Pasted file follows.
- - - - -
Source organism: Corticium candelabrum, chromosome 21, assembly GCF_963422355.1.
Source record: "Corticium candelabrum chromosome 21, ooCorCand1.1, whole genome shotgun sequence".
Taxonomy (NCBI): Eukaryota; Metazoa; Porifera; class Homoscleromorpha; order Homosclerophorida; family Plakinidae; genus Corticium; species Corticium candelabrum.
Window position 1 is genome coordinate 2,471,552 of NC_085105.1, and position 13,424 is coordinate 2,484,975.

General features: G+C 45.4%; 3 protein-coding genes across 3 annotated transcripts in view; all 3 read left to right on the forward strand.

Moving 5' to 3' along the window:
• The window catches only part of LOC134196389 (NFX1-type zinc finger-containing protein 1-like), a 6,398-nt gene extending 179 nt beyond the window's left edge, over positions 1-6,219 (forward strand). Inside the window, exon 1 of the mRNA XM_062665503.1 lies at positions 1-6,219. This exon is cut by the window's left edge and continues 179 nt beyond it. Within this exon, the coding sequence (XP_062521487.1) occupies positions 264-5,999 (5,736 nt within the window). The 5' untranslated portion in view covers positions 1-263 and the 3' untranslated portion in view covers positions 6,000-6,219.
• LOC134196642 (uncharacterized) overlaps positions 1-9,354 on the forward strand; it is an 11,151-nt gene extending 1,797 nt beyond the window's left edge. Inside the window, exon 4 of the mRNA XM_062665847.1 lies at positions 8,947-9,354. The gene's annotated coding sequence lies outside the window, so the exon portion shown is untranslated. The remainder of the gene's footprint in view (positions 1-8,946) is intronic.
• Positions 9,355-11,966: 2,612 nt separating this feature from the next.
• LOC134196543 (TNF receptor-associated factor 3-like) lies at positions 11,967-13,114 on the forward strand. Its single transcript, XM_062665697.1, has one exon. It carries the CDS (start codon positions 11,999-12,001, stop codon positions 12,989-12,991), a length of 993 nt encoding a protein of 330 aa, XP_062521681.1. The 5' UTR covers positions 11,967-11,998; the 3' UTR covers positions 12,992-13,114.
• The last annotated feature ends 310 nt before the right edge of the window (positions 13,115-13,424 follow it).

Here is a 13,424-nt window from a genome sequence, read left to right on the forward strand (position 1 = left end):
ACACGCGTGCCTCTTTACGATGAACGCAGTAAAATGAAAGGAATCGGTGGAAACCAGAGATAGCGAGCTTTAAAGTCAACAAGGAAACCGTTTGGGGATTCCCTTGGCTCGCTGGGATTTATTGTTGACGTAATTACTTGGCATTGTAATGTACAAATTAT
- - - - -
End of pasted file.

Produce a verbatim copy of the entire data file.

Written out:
Source organism: Corticium candelabrum, chromosome 21, assembly GCF_963422355.1.
Source record: "Corticium candelabrum chromosome 21, ooCorCand1.1, whole genome shotgun sequence".
Taxonomy (NCBI): Eukaryota; Metazoa; Porifera; class Homoscleromorpha; order Homosclerophorida; family Plakinidae; genus Corticium; species Corticium candelabrum.
Window position 1 is genome coordinate 2,471,552 of NC_085105.1, and position 13,424 is coordinate 2,484,975.

General features: G+C 45.4%; 3 protein-coding genes across 3 annotated transcripts in view; all 3 read left to right on the forward strand.

Moving 5' to 3' along the window:
• The window catches only part of LOC134196389 (NFX1-type zinc finger-containing protein 1-like), a 6,398-nt gene extending 179 nt beyond the window's left edge, over positions 1-6,219 (forward strand). Inside the window, exon 1 of the mRNA XM_062665503.1 lies at positions 1-6,219. This exon is cut by the window's left edge and continues 179 nt beyond it. Within this exon, the coding sequence (XP_062521487.1) occupies positions 264-5,999 (5,736 nt within the window). The 5' untranslated portion in view covers positions 1-263 and the 3' untranslated portion in view covers positions 6,000-6,219.
• LOC134196642 (uncharacterized) overlaps positions 1-9,354 on the forward strand; it is an 11,151-nt gene extending 1,797 nt beyond the window's left edge. Inside the window, exon 4 of the mRNA XM_062665847.1 lies at positions 8,947-9,354. The gene's annotated coding sequence lies outside the window, so the exon portion shown is untranslated. The remainder of the gene's footprint in view (positions 1-8,946) is intronic.
• Positions 9,355-11,966: 2,612 nt separating this feature from the next.
• LOC134196543 (TNF receptor-associated factor 3-like) lies at positions 11,967-13,114 on the forward strand. Its single transcript, XM_062665697.1, has one exon. It carries the CDS (start codon positions 11,999-12,001, stop codon positions 12,989-12,991), a length of 993 nt encoding a protein of 330 aa, XP_062521681.1. The 5' UTR covers positions 11,967-11,998; the 3' UTR covers positions 12,992-13,114.
• The last annotated feature ends 310 nt before the right edge of the window (positions 13,115-13,424 follow it).

Here is a 13,424-nt window from a genome sequence, read left to right on the forward strand (position 1 = left end):
ACACGCGTGCCTCTTTACGATGAACGCAGTAAAATGAAAGGAATCGGTGGAAACCAGAGATAGCGAGCTTTAAAGTCAACAAGGAAACCGTTTGGGGATTCCCTTGGCTCGCTGGGATTTATTGTTGACGTAATTACTTGGCATTGTAATGTACAAATTAT